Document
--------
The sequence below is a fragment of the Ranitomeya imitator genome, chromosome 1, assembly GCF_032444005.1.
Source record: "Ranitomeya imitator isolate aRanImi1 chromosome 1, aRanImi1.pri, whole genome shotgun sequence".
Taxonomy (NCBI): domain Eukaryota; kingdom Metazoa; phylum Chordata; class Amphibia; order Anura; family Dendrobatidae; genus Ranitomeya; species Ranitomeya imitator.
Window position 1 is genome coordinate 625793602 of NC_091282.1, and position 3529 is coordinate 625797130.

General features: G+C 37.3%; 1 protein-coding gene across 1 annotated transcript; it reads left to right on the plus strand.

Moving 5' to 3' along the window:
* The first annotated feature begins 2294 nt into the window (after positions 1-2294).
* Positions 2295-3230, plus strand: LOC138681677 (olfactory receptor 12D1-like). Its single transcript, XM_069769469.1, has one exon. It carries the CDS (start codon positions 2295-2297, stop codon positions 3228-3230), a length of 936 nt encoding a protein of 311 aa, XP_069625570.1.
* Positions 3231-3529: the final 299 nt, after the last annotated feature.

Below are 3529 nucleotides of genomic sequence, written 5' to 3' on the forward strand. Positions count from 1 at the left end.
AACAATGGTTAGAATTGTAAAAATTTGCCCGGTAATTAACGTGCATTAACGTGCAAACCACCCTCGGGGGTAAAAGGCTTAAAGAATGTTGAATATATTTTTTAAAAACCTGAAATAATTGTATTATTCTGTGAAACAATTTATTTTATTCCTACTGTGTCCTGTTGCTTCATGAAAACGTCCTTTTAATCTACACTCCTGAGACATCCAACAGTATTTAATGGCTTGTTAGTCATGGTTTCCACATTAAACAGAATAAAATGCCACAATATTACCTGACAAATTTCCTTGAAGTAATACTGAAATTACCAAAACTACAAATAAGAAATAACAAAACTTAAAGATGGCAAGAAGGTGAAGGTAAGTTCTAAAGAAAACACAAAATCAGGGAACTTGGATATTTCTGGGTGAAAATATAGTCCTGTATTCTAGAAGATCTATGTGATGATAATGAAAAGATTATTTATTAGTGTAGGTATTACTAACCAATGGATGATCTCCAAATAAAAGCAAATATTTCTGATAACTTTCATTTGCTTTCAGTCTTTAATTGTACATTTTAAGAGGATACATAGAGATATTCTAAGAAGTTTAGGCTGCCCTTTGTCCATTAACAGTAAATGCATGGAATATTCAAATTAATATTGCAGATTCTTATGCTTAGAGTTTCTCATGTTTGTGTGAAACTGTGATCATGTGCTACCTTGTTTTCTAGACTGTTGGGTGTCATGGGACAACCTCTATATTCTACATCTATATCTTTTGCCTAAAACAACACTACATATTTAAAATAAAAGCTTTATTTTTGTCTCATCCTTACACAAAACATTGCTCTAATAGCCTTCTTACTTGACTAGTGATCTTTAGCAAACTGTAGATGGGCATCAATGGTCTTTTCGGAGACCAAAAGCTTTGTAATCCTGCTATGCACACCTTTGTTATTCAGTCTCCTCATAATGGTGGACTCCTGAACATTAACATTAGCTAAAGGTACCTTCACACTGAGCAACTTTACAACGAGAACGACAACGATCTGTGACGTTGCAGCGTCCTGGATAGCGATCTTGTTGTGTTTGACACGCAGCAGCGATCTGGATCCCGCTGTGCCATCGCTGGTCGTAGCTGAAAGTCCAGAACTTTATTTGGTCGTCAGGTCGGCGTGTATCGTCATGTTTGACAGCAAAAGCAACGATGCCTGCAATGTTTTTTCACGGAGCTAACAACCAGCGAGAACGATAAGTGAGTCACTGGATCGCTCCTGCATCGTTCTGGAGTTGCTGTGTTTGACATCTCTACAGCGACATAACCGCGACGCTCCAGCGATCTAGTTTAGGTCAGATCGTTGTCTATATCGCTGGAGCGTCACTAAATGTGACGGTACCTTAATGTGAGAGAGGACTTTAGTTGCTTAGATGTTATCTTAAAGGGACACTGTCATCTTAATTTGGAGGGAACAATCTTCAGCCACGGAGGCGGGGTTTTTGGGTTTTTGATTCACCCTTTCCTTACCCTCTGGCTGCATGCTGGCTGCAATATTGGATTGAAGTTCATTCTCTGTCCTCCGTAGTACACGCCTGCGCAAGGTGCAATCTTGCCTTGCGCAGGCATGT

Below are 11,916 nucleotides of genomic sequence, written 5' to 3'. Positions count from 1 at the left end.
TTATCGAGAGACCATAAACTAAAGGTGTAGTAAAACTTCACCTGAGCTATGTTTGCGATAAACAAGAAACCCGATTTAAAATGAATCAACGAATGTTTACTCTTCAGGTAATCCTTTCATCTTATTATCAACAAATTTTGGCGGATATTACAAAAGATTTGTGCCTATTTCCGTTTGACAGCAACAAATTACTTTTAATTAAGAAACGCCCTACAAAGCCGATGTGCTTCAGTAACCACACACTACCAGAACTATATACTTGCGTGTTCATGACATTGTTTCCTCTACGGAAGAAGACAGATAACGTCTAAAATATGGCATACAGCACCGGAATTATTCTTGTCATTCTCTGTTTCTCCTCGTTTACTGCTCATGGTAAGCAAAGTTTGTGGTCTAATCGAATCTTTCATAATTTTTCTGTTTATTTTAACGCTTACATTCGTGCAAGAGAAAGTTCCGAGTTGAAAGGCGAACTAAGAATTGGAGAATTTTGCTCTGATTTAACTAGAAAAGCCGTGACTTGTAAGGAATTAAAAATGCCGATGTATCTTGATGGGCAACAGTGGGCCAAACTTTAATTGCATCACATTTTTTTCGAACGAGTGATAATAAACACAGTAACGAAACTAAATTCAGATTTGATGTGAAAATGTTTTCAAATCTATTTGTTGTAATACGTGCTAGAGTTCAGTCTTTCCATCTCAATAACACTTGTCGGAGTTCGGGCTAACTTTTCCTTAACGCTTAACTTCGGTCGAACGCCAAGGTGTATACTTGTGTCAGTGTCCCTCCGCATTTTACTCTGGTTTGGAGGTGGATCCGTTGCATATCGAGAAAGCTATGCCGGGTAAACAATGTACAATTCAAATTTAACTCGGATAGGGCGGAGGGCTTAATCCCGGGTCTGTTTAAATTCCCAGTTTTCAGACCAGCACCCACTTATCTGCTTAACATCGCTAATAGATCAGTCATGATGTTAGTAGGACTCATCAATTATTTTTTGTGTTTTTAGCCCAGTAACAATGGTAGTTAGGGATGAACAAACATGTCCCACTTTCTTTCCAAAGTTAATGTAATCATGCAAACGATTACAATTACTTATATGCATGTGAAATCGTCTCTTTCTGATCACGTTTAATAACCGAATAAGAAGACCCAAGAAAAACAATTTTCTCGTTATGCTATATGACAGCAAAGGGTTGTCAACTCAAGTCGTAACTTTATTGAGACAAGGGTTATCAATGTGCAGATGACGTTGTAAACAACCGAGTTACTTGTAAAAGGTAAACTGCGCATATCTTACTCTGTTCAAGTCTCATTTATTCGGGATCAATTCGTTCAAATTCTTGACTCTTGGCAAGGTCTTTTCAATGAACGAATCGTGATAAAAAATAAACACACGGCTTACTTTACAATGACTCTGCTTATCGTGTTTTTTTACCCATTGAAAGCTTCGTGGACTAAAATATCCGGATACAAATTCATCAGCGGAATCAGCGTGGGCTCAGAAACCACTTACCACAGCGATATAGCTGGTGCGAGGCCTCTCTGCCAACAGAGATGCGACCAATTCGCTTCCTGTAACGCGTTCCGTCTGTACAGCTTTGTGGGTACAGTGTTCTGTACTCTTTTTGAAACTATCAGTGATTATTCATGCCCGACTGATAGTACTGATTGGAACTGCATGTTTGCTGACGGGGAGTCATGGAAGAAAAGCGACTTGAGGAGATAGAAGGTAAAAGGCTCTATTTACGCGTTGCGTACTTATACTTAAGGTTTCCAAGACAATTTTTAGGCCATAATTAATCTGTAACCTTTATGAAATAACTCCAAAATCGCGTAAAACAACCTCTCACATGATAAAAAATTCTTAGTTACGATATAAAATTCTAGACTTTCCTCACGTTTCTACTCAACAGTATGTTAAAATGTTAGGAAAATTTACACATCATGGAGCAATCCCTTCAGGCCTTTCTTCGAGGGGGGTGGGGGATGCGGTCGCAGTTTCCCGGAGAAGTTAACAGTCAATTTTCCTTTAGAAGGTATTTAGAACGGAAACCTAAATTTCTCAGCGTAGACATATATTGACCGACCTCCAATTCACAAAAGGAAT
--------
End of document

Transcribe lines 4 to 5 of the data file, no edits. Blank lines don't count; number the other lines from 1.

Window position 1 is genome coordinate 625793602 of NC_091282.1, and position 3529 is coordinate 625797130.

General features: G+C 37.3%; 1 protein-coding gene across 1 annotated transcript; it reads left to right on the plus strand.